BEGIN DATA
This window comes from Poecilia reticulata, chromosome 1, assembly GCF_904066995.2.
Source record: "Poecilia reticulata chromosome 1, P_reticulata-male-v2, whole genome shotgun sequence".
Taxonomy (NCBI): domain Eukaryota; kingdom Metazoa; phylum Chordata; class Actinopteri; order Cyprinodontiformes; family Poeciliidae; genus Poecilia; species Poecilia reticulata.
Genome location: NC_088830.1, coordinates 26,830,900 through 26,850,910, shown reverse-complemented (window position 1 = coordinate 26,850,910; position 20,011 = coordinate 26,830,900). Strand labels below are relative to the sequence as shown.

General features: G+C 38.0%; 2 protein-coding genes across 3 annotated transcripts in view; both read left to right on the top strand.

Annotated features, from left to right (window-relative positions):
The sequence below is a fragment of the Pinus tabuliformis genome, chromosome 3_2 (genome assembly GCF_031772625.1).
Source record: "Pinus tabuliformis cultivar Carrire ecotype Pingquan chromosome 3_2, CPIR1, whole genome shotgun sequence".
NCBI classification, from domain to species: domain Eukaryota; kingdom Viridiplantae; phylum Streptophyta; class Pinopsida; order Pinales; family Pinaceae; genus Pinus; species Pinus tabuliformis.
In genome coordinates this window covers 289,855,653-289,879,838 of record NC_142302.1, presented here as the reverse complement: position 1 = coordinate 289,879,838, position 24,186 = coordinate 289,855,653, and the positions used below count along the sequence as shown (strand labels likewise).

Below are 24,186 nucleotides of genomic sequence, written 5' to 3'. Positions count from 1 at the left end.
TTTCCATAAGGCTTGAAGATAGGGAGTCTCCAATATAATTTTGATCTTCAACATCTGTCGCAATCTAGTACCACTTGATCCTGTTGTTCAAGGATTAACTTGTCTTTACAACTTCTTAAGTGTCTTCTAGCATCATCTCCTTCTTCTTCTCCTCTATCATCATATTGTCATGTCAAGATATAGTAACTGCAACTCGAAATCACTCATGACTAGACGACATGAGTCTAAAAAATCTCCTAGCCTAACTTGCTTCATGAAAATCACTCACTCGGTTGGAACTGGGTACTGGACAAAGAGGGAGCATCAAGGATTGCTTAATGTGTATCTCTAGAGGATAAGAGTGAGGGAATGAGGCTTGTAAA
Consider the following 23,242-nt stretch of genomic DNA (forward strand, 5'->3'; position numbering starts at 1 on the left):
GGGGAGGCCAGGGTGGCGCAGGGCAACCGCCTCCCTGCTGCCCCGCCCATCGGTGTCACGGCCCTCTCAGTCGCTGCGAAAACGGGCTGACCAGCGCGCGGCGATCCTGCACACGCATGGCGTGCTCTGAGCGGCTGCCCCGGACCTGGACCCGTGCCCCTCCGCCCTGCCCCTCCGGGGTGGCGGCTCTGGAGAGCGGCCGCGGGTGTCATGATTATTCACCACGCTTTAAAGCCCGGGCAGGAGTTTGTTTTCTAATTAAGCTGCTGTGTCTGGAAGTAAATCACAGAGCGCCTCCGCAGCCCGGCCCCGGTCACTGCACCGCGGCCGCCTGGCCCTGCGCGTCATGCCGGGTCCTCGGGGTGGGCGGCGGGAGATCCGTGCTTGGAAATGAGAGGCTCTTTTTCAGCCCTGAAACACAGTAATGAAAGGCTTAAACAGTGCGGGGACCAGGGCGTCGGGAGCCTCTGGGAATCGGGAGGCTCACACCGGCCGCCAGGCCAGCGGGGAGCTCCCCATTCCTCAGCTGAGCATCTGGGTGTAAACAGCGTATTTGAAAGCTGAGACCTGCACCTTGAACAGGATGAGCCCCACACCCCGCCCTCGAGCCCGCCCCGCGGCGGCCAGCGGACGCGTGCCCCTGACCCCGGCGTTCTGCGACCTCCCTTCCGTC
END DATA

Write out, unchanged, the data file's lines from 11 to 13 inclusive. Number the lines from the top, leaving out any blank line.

Below are 24,186 nucleotides of genomic sequence, written 5' to 3'. Positions count from 1 at the left end.
TTTCCATAAGGCTTGAAGATAGGGAGTCTCCAATATAATTTTGATCTTCAACATCTGTCGCAATCTAGTACCACTTGATCCTGTTGTTCAAGGATTAACTTGTCTTTACAACTTCTTAAGTGTCTTCTAGCATCATCTCCTTCTTCTTCTCCTCTATCATCATATTGTCATGTCAAGATATAGTAACTGCAACTCGAAATCACTCATGACTAGACGACATGAGTCTAAAAAATCTCCTAGCCTAACTTGCTTCATGAAAATCACTCACTCGGTTGGAACTGGGTACTGGACAAAGAGGGAGCATCAAGGATTGCTTAATGTGTATCTCTAGAGGATAAGAGTGAGGGAATGAGGCTTGTAAA
Consider the following 23,242-nt stretch of genomic DNA (forward strand, 5'->3'; position numbering starts at 1 on the left):